It's budget season everywhere, and it's all about debt and deficits and the elusive quest to balance the beast, which can only be done, it is said, by cutting services or raising taxes.
There is a distinct change of tone in the 2013 budget. It is a matter of tone more than substance, but the jackboot style of Budget 2012 has been replaced with a kinder, gentler message.
The triumphal Harper plan -- trash the public sector, and let the oilsands economy pick up the slack while transforming Canada into a right-wing energy superpower -- is on the skids.
In the aggregate, this budget is on austerity autopilot. We need job-creating programs like infrastructure investments -- but what we got was cuts in infrastructure spending.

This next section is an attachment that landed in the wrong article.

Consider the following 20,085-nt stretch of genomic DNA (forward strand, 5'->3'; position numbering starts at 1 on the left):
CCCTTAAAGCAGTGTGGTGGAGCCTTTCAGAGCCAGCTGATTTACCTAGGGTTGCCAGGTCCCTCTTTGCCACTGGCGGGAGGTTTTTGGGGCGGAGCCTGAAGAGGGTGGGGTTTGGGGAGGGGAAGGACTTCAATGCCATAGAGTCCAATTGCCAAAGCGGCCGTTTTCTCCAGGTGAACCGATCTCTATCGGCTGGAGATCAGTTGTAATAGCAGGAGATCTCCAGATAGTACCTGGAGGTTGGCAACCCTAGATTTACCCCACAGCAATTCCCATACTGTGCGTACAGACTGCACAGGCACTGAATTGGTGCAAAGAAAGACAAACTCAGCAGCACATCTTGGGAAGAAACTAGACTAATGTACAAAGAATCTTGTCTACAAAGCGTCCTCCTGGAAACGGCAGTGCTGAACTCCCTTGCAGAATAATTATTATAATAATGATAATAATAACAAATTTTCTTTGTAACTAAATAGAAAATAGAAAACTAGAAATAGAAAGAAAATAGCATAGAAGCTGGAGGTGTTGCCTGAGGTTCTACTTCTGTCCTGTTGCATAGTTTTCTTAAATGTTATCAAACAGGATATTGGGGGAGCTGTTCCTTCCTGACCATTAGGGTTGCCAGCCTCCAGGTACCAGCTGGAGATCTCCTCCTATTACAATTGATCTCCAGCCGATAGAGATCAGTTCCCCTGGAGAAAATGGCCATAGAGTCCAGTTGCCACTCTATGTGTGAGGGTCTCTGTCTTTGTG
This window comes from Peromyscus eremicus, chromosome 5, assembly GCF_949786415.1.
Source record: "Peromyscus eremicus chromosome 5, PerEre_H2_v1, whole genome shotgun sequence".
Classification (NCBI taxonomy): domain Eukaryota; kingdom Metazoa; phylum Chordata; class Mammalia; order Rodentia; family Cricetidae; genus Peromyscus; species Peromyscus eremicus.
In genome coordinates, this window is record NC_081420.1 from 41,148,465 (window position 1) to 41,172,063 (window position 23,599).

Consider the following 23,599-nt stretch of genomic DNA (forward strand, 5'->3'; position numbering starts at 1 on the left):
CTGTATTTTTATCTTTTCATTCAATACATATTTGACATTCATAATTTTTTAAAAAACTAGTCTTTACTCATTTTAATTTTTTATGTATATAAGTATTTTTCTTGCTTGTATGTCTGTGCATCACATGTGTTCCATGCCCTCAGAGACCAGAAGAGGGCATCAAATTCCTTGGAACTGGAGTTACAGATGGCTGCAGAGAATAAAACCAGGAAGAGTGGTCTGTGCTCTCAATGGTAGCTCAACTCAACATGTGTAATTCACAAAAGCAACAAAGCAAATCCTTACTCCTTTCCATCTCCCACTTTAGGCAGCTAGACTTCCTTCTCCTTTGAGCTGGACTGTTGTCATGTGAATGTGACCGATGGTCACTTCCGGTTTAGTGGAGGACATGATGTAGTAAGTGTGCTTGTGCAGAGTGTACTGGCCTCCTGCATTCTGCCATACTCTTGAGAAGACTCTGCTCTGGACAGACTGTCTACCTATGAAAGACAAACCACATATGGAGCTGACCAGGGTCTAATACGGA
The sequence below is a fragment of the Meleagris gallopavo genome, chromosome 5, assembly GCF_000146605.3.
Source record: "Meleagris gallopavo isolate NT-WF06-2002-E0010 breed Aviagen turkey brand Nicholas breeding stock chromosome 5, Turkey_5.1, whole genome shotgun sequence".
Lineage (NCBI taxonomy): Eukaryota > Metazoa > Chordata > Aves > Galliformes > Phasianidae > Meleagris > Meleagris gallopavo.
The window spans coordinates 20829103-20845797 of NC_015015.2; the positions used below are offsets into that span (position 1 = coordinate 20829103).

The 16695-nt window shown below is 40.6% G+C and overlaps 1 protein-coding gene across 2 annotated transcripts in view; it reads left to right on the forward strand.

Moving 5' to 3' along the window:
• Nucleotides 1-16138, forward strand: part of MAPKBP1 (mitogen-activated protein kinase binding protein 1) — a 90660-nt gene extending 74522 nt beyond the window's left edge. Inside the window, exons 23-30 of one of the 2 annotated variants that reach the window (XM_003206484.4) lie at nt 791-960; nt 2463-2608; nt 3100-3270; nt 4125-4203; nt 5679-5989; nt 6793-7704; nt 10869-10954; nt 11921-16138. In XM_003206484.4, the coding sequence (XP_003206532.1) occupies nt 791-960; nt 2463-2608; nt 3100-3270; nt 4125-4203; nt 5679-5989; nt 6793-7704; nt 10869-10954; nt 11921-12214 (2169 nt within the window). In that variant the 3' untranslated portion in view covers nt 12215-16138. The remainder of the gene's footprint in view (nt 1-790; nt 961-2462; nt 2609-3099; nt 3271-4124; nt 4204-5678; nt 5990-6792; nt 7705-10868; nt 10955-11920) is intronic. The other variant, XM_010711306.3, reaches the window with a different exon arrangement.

For the Harper Government, the optics of tabling a balanced budget by 2015, in time for the next election, seem to trump the reality of unemployed Canadians right now.
The Fraser Institute has a new report warning Ontario could become the next Greece or California because of the size of its debt.
Despite the upbeat messaging around the "Update of Economic and Fiscal Projections" there are concerning underlying trends with the country and its finances.
In a year that the UN has declared the "International Year of Co-operatives" the elimination of the only federal program for co-op development is not only hard to understand, it is misguided.
If Justin Trudeau really wants to serve the country rather than the rearguard of his party, he has no choice but to acknowledge the reality: The NDP is the new Liberal party.
In the 1990s, CTV broadcaster Eric Malling told Canadians the sad tale of a baby hippo shot by authorities at a New Zealand zoo. They had big deficits, so there was no money to expand the hippo pen.